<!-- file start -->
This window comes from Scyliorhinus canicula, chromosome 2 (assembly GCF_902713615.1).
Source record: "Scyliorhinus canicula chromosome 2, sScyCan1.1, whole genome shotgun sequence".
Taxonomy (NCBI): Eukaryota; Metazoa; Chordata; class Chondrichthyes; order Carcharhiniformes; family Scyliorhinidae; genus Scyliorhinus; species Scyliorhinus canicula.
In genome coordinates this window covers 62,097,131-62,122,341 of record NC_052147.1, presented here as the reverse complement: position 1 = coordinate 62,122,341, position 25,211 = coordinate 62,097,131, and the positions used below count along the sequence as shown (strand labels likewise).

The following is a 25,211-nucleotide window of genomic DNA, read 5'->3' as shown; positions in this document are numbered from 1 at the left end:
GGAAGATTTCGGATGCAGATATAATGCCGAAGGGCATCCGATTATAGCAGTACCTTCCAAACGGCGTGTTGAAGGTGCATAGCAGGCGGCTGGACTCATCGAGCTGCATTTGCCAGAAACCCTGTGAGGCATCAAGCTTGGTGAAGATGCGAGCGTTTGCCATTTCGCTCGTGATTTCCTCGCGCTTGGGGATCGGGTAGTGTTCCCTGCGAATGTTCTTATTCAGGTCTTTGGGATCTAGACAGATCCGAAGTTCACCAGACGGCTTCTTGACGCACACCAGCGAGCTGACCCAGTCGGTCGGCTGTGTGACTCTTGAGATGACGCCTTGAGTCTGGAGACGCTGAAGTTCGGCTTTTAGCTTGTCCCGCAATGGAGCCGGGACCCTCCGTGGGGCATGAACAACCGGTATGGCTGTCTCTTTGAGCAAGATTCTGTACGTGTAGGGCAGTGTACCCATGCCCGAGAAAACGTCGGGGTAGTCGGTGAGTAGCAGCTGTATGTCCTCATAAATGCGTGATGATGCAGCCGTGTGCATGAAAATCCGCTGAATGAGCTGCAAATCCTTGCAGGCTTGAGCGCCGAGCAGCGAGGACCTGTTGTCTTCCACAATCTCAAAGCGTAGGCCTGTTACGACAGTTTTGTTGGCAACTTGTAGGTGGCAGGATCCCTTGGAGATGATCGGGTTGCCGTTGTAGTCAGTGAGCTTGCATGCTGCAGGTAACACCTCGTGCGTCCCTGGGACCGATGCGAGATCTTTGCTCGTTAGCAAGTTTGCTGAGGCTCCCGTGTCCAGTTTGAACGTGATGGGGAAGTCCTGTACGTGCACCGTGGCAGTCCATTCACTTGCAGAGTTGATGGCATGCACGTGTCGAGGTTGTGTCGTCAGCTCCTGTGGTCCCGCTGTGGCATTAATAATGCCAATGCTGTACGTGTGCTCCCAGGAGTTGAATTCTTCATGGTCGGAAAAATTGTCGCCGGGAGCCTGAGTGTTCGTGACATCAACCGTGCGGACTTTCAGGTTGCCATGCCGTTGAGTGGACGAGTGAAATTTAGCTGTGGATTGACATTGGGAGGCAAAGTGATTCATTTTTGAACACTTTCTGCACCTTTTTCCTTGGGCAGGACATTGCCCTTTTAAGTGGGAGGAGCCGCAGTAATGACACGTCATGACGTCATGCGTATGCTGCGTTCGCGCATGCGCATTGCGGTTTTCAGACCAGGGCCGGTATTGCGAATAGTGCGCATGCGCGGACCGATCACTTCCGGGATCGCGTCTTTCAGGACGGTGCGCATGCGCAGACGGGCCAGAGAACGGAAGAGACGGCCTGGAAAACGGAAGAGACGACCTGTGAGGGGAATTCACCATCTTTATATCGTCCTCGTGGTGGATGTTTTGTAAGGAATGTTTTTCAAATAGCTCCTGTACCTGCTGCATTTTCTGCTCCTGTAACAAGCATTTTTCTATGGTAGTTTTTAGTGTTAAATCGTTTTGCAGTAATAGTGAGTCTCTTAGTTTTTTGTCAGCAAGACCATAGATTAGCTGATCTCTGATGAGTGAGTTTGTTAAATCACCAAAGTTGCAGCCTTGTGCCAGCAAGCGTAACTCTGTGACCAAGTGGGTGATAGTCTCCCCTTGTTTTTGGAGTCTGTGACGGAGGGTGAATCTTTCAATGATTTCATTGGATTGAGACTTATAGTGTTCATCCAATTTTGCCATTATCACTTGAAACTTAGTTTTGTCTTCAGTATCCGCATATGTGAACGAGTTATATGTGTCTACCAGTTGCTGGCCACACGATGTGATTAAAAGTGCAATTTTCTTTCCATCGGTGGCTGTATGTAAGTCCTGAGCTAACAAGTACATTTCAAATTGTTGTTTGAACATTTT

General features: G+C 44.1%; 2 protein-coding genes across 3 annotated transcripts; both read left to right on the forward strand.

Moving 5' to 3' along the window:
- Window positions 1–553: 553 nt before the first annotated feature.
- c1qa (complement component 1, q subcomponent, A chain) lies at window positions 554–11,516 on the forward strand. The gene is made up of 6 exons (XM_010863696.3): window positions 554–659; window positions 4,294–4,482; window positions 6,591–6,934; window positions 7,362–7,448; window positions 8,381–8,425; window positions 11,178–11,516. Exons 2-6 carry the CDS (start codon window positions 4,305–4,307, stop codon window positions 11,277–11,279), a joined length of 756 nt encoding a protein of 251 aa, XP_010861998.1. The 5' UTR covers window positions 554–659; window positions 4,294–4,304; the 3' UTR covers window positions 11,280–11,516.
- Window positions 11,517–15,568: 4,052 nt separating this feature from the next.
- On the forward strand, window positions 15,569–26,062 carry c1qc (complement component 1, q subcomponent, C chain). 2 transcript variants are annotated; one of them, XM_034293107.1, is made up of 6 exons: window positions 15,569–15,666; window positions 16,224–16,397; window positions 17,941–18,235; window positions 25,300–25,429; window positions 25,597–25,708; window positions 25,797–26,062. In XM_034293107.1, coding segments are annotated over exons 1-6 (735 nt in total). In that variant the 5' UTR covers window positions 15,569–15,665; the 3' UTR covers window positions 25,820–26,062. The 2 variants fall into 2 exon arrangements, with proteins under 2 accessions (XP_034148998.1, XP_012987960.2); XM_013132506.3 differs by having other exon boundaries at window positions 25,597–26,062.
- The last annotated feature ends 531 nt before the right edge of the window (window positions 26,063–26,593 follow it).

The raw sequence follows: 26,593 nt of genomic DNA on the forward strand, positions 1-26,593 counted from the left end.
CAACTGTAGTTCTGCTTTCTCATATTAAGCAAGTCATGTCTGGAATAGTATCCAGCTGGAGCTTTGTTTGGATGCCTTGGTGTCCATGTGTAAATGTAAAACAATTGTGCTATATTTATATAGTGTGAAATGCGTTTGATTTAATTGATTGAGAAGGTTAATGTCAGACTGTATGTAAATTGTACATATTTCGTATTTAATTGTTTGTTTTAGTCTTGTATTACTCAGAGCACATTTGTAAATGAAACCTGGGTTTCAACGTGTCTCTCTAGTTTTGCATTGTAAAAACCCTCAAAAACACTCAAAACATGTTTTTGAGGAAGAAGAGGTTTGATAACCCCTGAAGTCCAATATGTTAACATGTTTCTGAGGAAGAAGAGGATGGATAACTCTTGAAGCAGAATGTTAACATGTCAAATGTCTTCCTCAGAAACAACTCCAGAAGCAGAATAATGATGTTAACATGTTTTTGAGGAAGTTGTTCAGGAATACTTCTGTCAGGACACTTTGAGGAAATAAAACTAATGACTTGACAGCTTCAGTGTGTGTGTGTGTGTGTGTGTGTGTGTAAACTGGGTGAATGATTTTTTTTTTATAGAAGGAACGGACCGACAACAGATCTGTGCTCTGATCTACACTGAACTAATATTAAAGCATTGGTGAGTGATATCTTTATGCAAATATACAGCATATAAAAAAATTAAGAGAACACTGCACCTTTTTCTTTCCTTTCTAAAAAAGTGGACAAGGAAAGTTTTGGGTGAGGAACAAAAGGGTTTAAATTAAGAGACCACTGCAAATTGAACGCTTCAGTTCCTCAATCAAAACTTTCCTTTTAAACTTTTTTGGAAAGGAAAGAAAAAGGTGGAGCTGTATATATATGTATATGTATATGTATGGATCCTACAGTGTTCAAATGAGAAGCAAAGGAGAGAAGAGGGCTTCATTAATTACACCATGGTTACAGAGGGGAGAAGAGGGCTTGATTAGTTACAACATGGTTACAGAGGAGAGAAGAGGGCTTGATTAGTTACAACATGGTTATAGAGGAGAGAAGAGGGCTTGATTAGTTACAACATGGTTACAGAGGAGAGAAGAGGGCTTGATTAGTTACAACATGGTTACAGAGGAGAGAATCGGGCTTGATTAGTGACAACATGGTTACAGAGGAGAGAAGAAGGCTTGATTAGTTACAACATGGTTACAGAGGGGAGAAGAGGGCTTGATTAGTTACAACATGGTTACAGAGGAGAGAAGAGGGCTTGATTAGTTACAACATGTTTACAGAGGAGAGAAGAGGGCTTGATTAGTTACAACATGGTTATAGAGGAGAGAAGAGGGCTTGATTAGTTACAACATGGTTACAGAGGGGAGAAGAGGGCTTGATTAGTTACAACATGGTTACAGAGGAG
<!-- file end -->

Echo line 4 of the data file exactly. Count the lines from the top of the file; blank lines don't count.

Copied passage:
In genome coordinates this window covers 62,097,131-62,122,341 of record NC_052147.1, presented here as the reverse complement: position 1 = coordinate 62,122,341, position 25,211 = coordinate 62,097,131, and the positions used below count along the sequence as shown (strand labels likewise).